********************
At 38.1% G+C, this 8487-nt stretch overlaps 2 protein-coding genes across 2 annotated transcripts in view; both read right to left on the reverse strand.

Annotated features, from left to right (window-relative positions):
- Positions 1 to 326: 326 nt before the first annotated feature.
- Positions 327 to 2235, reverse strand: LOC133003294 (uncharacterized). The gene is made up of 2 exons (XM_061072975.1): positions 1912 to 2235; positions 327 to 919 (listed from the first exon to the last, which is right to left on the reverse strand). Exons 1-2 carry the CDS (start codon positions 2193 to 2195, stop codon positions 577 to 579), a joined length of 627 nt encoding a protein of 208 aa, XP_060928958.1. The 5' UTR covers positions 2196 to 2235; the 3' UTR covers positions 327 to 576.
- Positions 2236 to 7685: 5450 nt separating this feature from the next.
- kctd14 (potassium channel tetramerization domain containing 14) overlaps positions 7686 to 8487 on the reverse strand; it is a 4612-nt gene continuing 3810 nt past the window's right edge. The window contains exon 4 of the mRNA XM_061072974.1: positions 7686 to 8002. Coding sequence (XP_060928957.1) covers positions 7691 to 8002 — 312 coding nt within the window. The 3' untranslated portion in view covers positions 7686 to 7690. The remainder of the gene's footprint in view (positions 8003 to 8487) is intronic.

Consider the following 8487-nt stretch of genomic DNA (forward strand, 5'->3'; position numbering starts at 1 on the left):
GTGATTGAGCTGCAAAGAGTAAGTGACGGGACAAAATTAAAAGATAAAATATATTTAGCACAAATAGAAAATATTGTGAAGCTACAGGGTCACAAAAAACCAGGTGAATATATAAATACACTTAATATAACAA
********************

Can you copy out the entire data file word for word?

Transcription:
At 38.1% G+C, this 8487-nt stretch overlaps 2 protein-coding genes across 2 annotated transcripts in view; both read right to left on the reverse strand.

Annotated features, from left to right (window-relative positions):
- Positions 1 to 326: 326 nt before the first annotated feature.
- Positions 327 to 2235, reverse strand: LOC133003294 (uncharacterized). The gene is made up of 2 exons (XM_061072975.1): positions 1912 to 2235; positions 327 to 919 (listed from the first exon to the last, which is right to left on the reverse strand). Exons 1-2 carry the CDS (start codon positions 2193 to 2195, stop codon positions 577 to 579), a joined length of 627 nt encoding a protein of 208 aa, XP_060928958.1. The 5' UTR covers positions 2196 to 2235; the 3' UTR covers positions 327 to 576.
- Positions 2236 to 7685: 5450 nt separating this feature from the next.
- kctd14 (potassium channel tetramerization domain containing 14) overlaps positions 7686 to 8487 on the reverse strand; it is a 4612-nt gene continuing 3810 nt past the window's right edge. The window contains exon 4 of the mRNA XM_061072974.1: positions 7686 to 8002. Coding sequence (XP_060928957.1) covers positions 7691 to 8002 — 312 coding nt within the window. The 3' untranslated portion in view covers positions 7686 to 7690. The remainder of the gene's footprint in view (positions 8003 to 8487) is intronic.

Consider the following 8487-nt stretch of genomic DNA (forward strand, 5'->3'; position numbering starts at 1 on the left):
GTGATTGAGCTGCAAAGAGTAAGTGACGGGACAAAATTAAAAGATAAAATATATTTAGCACAAATAGAAAATATTGTGAAGCTACAGGGTCACAAAAAACCAGGTGAATATATAAATACACTTAATATAACAA